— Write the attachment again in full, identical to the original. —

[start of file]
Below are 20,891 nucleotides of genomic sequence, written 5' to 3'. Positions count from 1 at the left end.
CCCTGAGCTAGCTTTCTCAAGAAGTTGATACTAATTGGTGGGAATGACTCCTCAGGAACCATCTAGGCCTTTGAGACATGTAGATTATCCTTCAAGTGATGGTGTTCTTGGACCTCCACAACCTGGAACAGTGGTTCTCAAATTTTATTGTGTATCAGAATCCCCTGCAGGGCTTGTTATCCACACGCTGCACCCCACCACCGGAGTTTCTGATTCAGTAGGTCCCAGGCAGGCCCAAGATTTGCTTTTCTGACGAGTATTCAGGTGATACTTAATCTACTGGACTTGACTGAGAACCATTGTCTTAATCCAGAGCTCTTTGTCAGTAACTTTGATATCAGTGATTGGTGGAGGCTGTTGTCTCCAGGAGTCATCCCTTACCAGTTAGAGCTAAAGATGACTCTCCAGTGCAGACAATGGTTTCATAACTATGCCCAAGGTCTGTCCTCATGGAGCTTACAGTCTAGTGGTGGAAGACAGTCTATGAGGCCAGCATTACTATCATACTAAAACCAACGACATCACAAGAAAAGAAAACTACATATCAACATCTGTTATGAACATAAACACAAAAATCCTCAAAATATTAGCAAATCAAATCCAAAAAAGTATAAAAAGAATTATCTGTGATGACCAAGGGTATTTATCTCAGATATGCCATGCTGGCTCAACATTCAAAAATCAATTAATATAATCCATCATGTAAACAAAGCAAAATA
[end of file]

Below are 20,891 nucleotides of genomic sequence, written 5' to 3'. Positions count from 1 at the left end.
CCCTGAGCTAGCTTTCTCAAGAAGTTGATACTAATTGGTGGGAATGACTCCTCAGGAACCATCTAGGCCTTTGAGACATGTAGATTATCCTTCAAGTGATGGTGTTCTTGGACCTCCACAACCTGGAACAGTGGTTCTCAAATTTTATTGTGTATCAGAATCCCCTGCAGGGCTTGTTATCCACACGCTGCACCCCACCACCGGAGTTTCTGATTCAGTAGGTCCCAGGCAGGCCCAAGATTTGCTTTTCTGACGAGTATTCAGGTGATACTTAATCTACTGGACTTGACTGAGAACCATTGTCTTAATCCAGAGCTCTTTGTCAGTAACTTTGATATCAGTGATTGGTGGAGGCTGTTGTCTCCAGGAGTCATCCCTTACCAGTTAGAGCTAAAGATGACTCTCCAGTGCAGACAATGGTTTCATAACTATGCCCAAGGTCTGTCCTCATGGAGCTTACAGTCTAGTGGTGGAAGACAGTCTATGAGGCCAGCATTACTATCATACTAAAACCAACGACATCACAAGAAAAGAAAACTACATATCAACATCTGTTATGAACATAAACACAAAAATCCTCAAAATATTAGCAAATCAAATCCAAAAAAGTATAAAAAGAATTATCTGTGATGACCAAGGGTATTTATCTCAGATATGCCATGCTGGCTCAACATTCAAAAATCAATTAATATAATCCATCATGTAAACAAAGCAAAATA